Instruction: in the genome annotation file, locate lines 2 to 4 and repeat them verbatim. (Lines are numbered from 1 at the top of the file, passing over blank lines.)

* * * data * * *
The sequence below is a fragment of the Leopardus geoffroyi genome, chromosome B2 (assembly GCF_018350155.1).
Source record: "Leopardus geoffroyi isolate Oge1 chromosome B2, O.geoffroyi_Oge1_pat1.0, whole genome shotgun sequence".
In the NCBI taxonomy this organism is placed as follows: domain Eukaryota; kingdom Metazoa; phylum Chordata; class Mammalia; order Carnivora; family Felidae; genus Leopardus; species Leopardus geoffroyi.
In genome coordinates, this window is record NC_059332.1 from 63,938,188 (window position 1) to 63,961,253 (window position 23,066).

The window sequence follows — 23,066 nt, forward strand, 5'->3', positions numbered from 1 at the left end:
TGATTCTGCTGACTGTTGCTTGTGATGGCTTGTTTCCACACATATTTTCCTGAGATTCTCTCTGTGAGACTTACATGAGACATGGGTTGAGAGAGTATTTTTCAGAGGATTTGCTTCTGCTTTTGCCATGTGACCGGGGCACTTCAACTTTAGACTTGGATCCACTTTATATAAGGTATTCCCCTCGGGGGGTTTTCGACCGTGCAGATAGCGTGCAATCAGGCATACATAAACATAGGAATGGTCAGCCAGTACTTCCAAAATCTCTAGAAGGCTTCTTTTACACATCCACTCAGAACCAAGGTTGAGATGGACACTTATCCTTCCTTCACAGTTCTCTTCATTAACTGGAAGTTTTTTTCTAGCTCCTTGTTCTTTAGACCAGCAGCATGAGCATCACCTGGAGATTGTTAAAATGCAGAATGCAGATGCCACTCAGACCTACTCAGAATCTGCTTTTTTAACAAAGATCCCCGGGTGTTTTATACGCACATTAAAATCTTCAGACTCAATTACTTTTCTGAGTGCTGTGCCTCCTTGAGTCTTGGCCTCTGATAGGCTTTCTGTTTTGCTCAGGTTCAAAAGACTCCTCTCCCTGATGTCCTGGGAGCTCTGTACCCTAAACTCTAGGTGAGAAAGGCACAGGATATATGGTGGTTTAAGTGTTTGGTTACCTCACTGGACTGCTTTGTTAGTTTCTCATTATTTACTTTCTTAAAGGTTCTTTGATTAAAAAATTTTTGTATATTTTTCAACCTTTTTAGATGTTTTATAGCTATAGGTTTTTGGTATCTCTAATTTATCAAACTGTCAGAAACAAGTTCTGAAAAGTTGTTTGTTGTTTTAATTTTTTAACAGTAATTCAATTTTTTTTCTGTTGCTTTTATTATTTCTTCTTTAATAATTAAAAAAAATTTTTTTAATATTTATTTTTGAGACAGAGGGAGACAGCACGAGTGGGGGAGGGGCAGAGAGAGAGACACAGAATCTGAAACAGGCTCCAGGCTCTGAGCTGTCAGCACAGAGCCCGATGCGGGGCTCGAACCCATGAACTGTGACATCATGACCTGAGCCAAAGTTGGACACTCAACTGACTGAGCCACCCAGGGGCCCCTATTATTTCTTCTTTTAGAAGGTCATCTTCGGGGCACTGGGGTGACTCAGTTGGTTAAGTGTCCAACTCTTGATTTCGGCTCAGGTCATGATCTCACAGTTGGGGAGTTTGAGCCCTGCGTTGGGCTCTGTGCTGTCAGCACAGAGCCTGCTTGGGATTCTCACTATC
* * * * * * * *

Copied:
Source record: "Leopardus geoffroyi isolate Oge1 chromosome B2, O.geoffroyi_Oge1_pat1.0, whole genome shotgun sequence".
In the NCBI taxonomy this organism is placed as follows: domain Eukaryota; kingdom Metazoa; phylum Chordata; class Mammalia; order Carnivora; family Felidae; genus Leopardus; species Leopardus geoffroyi.
In genome coordinates, this window is record NC_059332.1 from 63,938,188 (window position 1) to 63,961,253 (window position 23,066).